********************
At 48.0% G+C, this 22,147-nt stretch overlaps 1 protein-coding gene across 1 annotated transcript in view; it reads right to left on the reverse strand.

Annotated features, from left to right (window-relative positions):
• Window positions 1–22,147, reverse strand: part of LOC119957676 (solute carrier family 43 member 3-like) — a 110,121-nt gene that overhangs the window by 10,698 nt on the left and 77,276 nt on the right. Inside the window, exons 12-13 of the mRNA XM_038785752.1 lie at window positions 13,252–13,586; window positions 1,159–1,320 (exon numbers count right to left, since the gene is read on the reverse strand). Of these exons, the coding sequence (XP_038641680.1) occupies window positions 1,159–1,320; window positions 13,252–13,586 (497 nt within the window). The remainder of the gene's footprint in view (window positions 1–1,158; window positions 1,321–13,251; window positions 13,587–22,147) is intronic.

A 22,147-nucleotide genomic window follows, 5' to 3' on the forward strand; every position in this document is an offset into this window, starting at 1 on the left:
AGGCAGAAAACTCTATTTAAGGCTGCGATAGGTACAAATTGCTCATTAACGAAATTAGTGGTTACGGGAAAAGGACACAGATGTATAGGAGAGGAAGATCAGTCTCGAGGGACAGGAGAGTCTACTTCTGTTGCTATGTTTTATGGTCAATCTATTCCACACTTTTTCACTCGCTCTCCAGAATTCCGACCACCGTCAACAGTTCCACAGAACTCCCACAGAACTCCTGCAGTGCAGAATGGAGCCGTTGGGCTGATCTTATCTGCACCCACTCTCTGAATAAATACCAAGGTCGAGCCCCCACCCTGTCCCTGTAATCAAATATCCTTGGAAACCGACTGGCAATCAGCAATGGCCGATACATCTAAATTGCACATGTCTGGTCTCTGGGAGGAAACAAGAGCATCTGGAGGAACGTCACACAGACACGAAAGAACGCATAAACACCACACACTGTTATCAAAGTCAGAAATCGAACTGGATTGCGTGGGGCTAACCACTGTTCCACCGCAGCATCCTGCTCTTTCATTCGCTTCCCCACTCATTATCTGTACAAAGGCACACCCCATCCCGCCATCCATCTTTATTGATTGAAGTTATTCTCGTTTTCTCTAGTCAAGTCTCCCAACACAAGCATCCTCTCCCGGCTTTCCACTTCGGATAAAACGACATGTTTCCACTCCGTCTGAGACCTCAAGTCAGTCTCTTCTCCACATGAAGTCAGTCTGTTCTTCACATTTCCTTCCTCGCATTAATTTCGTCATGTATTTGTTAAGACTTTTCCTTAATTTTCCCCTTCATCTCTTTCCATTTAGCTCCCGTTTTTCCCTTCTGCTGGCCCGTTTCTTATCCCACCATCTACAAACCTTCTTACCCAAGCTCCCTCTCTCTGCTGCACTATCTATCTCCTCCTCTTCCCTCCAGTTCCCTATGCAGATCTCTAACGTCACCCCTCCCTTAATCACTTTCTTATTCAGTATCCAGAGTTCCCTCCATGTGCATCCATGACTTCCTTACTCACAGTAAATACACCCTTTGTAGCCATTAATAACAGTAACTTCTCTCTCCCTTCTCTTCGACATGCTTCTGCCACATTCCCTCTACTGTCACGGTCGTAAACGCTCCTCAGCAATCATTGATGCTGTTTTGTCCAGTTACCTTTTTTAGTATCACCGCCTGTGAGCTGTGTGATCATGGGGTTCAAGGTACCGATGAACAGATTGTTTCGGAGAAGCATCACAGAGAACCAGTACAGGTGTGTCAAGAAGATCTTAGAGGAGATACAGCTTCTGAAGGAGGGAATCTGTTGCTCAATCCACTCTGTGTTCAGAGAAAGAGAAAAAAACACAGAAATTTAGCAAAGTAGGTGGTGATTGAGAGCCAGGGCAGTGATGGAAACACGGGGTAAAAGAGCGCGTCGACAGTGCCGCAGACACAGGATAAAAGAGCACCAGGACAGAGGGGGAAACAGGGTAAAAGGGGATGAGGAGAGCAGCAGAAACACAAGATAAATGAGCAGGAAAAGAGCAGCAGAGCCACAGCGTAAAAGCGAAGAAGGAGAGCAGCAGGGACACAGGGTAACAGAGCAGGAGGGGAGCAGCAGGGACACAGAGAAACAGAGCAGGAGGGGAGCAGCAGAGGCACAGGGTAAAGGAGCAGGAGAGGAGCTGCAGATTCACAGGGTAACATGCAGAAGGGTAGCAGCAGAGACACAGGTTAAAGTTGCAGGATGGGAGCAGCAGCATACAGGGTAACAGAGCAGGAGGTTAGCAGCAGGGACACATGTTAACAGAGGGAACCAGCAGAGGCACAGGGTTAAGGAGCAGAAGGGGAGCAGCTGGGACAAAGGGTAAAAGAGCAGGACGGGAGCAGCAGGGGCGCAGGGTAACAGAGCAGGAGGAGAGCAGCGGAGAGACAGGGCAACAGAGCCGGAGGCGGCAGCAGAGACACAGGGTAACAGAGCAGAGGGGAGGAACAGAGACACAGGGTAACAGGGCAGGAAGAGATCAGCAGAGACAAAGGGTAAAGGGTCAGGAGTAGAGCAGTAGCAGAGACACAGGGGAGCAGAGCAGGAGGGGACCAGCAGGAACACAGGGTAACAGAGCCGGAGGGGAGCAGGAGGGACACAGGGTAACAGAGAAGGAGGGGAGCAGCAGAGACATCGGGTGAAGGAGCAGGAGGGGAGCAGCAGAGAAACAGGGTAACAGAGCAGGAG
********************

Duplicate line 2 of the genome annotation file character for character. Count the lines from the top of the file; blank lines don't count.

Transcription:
Annotated features, from left to right (window-relative positions):